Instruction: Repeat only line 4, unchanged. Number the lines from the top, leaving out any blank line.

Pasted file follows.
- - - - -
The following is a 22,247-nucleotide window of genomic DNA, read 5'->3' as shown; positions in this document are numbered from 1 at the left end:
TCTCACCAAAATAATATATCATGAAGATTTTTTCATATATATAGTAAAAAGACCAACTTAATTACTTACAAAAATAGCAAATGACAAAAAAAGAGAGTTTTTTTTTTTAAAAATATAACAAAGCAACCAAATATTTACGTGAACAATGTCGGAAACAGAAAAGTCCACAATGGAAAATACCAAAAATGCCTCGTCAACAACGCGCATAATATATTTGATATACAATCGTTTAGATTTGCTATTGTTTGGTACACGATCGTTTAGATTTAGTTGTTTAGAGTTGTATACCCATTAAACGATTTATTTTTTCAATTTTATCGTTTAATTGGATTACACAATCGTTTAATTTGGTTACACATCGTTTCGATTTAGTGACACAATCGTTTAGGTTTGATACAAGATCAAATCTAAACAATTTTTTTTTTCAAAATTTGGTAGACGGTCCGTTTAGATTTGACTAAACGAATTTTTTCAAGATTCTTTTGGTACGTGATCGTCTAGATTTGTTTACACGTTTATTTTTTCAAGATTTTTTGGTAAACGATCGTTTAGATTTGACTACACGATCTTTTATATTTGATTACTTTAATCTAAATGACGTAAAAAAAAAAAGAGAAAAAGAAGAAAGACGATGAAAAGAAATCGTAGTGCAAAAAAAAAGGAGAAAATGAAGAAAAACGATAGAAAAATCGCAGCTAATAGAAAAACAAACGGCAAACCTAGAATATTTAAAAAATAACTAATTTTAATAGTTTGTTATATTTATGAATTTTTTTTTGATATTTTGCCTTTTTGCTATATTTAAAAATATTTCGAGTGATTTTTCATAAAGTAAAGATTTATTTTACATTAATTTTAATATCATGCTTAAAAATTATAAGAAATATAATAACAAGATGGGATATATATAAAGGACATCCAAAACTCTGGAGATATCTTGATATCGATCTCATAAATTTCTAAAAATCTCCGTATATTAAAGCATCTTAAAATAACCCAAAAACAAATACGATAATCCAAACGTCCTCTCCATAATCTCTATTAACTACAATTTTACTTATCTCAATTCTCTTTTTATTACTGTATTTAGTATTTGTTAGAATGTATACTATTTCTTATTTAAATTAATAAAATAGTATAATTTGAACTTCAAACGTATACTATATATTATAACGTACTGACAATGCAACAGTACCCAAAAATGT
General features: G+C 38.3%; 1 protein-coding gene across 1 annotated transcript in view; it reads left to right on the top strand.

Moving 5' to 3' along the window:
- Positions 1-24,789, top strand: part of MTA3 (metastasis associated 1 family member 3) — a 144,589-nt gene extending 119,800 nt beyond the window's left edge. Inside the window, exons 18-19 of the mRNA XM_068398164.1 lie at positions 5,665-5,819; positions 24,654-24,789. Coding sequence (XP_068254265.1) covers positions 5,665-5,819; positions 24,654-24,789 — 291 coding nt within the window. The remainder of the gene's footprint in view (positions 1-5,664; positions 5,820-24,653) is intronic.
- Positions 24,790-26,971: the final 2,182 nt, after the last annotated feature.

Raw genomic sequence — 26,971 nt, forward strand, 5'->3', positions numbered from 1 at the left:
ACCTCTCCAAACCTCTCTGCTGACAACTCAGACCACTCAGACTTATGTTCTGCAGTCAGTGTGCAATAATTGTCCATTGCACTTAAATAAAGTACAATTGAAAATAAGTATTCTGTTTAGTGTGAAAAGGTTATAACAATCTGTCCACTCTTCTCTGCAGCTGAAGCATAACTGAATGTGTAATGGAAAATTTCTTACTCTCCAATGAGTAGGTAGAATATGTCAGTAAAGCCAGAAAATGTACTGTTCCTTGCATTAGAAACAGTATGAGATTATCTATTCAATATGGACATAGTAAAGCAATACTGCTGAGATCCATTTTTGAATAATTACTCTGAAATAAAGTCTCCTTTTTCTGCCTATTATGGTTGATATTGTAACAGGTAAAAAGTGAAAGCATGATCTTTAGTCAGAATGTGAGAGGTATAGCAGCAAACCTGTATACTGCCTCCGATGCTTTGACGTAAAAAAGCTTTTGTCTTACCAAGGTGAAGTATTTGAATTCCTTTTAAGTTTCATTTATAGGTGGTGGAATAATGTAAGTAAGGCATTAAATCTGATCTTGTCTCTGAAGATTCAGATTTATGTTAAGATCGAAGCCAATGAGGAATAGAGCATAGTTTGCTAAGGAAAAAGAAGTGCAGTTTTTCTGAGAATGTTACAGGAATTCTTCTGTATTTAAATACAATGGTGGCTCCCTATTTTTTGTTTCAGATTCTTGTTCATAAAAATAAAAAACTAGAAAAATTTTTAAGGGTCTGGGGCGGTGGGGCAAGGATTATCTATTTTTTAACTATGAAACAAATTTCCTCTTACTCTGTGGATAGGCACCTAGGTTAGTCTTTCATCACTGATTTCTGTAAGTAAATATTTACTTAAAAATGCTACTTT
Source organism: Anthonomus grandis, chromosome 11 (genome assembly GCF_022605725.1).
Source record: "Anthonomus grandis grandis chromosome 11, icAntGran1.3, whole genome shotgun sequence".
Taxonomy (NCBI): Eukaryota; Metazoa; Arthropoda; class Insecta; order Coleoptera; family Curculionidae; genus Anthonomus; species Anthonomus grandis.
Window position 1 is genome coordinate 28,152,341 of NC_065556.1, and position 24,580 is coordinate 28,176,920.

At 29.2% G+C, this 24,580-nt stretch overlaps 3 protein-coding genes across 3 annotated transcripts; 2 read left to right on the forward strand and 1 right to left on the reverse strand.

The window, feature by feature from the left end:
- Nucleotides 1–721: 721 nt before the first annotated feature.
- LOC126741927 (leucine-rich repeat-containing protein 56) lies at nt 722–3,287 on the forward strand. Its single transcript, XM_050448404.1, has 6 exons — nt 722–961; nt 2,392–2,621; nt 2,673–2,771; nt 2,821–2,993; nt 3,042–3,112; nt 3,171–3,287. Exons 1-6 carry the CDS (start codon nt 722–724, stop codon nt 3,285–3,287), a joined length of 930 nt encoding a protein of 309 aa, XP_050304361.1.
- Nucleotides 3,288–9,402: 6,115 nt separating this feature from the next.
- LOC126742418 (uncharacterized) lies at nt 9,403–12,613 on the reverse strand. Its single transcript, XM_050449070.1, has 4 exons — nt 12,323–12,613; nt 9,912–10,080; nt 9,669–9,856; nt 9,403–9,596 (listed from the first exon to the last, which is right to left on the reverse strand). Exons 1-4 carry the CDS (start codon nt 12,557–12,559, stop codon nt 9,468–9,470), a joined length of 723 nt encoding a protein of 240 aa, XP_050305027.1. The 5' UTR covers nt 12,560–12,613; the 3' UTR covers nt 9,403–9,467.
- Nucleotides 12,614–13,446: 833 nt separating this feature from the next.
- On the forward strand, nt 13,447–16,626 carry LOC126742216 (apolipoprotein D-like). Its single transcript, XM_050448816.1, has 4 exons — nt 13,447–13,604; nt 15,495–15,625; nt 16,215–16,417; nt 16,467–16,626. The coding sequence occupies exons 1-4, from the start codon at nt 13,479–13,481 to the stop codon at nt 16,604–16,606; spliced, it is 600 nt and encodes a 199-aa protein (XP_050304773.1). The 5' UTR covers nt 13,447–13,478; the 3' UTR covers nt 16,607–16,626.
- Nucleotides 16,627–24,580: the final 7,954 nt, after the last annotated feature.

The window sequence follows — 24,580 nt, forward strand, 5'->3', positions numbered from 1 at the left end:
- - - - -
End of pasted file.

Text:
Moving 5' to 3' along the window: